Ballad: Beggers all a row. [Top]
A pleasant new song that plainely doth show,
    that al are Beggers, both high and low,
A meane estate let none despise:
    for tis not Money that makes a man wise.
To the tune of Cuckolds all a row.

C Ome cease your songs of Cuckolds row
    for now tis something stale,
And let us sing of Beggers now,
    For thats in generall,
In City and in Country,
    men from high to low,
In each degree or quality,
    Are Beggers all a row.

How many men are there that liue,
    and doe no good at all?
And such had rather spend, then giue
    to them that liue in thrall,
Lose a hundred at a cast,
    as much at the next throw,
But what comes of them at the last,
    Beggers all a row.

Some countrey Lads that bakward thriues,
    left with a large estate,
Weary of those countrey liues,
    they haue enough of that:
The countrey then the City courts,
    a countrey life's too low,
For here are many tricks and sports,
    makes Beggers all a row.

First for a Coach and horses,
    theres one reuersion flies.
..........onds.......... new Fashions,
...........................Maid and Man,
    ...........................e growes low, for a Sedan,
    as Beggers all a row.

I saw a handsome proper youth,
    and he was wonderous fine,
But when I understood the truth,
    his case was worse then mine,
On wine and Drabs, he did all spene,
    which wrought his ouerthrow,
So fortune plac'd him in the end,
    with Beggers all a row.

I haue a Mistris of mine owne,
    that beares a lofty spirit,
Though gold and siluer she hath none
    nor any good demerit,
Yet will she braue it with the best,
    where euer she doth goe,
And be at euery Gossips feast,
    with Beggers all a row.

But of all Beggers he's the worst,
    that doth complaine he's poore:
And euermore shall be accurst,
    that starues in midst of store,
Let Usurers therefore take heed,
    least to the Deuill they goe,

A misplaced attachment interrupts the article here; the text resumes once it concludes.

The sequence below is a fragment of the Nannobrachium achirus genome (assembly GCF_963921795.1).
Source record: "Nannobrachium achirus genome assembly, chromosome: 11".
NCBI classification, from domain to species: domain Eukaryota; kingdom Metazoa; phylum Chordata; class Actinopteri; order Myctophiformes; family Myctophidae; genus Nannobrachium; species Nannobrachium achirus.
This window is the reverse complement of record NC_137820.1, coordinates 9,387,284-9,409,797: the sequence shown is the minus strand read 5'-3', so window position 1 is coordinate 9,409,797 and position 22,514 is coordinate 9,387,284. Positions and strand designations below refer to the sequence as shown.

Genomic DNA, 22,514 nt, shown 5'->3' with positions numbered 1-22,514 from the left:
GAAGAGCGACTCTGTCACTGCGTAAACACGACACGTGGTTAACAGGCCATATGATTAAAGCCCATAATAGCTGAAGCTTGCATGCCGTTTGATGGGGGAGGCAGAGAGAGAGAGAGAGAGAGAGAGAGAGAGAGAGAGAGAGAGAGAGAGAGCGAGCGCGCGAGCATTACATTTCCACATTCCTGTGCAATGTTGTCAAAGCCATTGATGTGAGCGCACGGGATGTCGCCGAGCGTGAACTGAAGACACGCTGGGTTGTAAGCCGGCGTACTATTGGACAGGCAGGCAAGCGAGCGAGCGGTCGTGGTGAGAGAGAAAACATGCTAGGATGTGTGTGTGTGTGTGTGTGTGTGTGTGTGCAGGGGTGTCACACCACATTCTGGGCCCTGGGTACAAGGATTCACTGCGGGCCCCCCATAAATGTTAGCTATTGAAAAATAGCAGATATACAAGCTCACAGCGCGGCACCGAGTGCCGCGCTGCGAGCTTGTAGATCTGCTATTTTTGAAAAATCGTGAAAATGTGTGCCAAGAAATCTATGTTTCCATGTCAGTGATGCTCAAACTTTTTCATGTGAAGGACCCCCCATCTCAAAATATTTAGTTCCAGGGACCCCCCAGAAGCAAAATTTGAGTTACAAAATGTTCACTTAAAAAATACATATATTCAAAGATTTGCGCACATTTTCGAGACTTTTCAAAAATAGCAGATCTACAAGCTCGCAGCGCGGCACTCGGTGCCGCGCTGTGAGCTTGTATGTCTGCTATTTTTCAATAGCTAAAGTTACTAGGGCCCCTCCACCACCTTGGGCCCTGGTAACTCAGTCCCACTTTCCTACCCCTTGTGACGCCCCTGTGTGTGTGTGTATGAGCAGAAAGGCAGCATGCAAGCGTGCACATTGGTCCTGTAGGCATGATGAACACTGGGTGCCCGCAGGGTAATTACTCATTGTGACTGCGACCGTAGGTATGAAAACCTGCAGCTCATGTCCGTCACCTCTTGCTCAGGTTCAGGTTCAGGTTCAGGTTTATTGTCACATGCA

That doe complaine before they neede,
    with Beggers all a row..

Gilbert loues the Ale-house well,
    Dick will not be behind,
Iane and Tib, and bonny Nell,
    are to each other kind,
For two full pots, come let vs ioyn:
    although our states be low,
My money still shall goe with this
    Beggers all a row.

The second part,     To the same tune.
I N faith my Landlord is not paid,
    and what care I for that,
My Grannam she hath often said,
    that care will kill a Cat,
Come fill vs tother Pot good Boy,
    and then introth weele goe,
Come neighbour why are you so coy,
    we are Beggers all a row.

Ione hath paund her band of Lawne,
    and Tom his fudling Cap,
Ralph hath laid his Cloke to pawne,
    for to maintaine the Tap,
The Ale-house thriueth best I see,
    this all the world doth know,
So here good follow here's to thee,
    Beggers all a row.

I haue another Teaster yet,
    and cannot be content,
I cannot rest nor quiet sit,
    till all my money be spent,
Too much money makes men mad,
    the prouerb plaine doth show,
And want of mony makes men sad,
    and Beggers all a row.

The bloudy fight moues me to wrath,
    betweene the Dutch and Spaine,
I gladly now would know the truth,
    who by this fight did gaine,
The Dutch attempted as its knowne,
    the Spaniard's ouerthrowe,
Now both of them may make their moane,
    w'are Beggers all a row.

A Country man did sell his Nagge,
    three Heafers, and a Bull,
And brought to towne a Canuas bag,
    with writings filled full,
But all the money that he had
    the Lawyer puld it too,
Alasse poore man thy cause is bad,
    Beggers all a row.

Two men did passe their words of late
    for a Knaue as I did heare,
They paid the debt, and broke their slate
    for he would not appeare,
Let others take example then,
    lest they themselues ouerthrow,
Today they may be gentlemen,
    then Beggers all a row.

I that made this song of late,
    haue well obserued the time,
Ide rather liue in meane estate,
    then higher seeke to climbe,
My money is my lackie-boy,
    I send him too and fro,
Sweet content I doe inioy,
    with Beggers all a row.

He that begges an almes of heauen,
    cannot complaine he's poore,
His daily Bread, is daily giuen,
    what can he wish for more?
Thus all are Beggers euery day,
    all both high and low,
In this we may conclude and say,
    w'are Beggers all a row.
       F I N I S. Humfrey Crowch.
Printed by M.F. for R. Harper, and are to be sold at the Bible and ...... in Smithfield